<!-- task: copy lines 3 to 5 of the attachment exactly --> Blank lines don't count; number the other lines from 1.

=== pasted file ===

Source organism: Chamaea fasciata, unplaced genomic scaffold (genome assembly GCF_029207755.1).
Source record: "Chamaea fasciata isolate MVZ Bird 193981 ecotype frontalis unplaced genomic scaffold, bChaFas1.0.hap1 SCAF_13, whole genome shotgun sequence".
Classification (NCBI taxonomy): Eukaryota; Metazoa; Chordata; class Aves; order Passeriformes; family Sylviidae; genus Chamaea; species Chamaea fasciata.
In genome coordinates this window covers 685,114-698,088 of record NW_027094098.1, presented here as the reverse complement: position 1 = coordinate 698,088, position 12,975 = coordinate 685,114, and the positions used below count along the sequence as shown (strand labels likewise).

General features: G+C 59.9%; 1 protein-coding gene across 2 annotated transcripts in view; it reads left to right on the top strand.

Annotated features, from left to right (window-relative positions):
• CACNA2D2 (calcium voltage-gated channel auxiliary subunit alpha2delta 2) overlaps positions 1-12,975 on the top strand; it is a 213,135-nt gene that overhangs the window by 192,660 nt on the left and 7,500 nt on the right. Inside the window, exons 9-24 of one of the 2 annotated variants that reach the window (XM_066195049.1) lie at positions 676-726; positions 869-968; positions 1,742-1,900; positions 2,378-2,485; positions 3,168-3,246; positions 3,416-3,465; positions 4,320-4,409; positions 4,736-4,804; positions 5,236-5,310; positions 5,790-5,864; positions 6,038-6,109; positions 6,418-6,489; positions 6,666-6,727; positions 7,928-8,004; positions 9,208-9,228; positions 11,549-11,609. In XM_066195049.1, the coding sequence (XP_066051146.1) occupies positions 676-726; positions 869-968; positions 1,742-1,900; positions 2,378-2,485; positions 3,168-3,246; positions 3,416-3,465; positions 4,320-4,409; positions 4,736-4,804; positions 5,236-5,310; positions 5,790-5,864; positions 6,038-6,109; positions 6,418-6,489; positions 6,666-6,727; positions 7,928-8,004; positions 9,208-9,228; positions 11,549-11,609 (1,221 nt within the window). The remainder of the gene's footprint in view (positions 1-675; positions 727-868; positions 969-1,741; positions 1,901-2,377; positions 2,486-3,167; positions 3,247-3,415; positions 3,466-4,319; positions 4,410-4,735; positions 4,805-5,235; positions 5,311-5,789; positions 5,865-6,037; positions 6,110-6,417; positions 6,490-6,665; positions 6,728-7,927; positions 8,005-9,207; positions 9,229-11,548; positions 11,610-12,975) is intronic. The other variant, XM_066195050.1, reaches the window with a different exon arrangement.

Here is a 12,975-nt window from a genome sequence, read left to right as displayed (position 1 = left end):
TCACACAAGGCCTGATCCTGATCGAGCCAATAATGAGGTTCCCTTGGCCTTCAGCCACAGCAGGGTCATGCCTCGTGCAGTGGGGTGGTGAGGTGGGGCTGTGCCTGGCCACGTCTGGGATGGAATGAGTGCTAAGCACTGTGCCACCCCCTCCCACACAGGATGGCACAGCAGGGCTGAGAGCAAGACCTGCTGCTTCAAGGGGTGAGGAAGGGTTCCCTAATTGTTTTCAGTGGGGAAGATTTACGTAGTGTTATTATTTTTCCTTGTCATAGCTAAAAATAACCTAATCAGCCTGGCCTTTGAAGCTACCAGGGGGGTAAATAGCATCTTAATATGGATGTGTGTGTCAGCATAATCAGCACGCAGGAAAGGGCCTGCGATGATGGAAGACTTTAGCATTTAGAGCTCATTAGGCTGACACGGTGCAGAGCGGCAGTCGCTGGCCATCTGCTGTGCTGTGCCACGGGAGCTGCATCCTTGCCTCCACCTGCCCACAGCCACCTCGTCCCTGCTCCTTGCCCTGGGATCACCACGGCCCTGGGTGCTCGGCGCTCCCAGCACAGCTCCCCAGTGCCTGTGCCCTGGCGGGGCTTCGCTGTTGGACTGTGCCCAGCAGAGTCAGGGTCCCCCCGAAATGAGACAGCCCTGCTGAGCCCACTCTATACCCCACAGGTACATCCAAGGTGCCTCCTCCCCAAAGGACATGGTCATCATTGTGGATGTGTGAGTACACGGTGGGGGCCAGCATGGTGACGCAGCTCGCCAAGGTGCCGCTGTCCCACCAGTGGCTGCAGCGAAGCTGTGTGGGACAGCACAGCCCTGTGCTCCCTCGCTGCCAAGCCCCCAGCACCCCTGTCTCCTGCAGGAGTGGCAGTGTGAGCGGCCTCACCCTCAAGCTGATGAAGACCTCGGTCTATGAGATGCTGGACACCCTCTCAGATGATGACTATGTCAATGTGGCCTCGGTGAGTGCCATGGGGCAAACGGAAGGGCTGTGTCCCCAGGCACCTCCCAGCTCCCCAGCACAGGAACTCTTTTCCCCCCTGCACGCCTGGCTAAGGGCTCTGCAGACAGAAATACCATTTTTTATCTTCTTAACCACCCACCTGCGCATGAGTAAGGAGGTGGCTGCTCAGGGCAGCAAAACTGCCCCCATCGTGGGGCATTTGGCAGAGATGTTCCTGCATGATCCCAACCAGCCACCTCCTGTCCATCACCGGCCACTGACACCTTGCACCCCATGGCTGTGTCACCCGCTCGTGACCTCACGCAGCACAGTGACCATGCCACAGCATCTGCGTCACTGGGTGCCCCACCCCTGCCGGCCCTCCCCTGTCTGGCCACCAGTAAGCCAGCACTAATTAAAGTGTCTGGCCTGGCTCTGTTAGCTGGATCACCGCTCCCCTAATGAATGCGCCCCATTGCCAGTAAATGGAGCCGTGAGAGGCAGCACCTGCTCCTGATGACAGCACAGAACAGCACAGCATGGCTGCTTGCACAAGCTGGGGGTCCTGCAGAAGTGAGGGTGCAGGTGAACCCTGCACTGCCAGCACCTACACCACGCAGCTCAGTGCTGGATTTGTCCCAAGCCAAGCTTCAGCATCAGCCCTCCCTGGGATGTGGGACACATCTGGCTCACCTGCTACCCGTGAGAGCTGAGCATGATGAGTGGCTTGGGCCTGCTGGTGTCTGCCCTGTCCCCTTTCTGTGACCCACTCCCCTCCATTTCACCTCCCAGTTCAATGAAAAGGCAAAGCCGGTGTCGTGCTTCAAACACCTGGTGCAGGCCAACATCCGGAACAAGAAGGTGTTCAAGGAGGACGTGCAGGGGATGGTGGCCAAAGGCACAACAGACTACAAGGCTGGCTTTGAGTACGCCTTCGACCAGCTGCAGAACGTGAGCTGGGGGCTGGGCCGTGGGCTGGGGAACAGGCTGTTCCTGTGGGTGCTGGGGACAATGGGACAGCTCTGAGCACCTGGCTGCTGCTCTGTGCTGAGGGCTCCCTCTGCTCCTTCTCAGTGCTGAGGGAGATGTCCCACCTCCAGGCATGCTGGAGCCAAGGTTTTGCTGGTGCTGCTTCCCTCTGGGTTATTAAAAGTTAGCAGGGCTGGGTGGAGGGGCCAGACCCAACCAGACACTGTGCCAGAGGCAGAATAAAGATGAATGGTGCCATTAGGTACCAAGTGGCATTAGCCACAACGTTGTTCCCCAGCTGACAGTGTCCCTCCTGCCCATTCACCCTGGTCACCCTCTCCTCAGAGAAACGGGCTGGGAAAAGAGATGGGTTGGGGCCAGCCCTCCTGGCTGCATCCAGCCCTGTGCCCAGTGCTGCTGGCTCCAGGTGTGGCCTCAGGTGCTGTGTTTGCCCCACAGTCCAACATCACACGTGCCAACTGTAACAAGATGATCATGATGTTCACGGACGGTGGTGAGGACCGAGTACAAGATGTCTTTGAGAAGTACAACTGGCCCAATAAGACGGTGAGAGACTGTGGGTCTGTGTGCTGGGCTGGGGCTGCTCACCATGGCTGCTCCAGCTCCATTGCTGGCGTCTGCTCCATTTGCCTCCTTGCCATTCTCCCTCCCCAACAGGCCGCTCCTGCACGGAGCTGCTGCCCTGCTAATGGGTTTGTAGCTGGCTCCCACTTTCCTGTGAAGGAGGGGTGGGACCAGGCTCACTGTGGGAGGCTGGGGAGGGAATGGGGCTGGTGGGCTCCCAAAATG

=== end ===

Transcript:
Classification (NCBI taxonomy): Eukaryota; Metazoa; Chordata; class Aves; order Passeriformes; family Sylviidae; genus Chamaea; species Chamaea fasciata.
In genome coordinates this window covers 685,114-698,088 of record NW_027094098.1, presented here as the reverse complement: position 1 = coordinate 698,088, position 12,975 = coordinate 685,114, and the positions used below count along the sequence as shown (strand labels likewise).

General features: G+C 59.9%; 1 protein-coding gene across 2 annotated transcripts in view; it reads left to right on the top strand.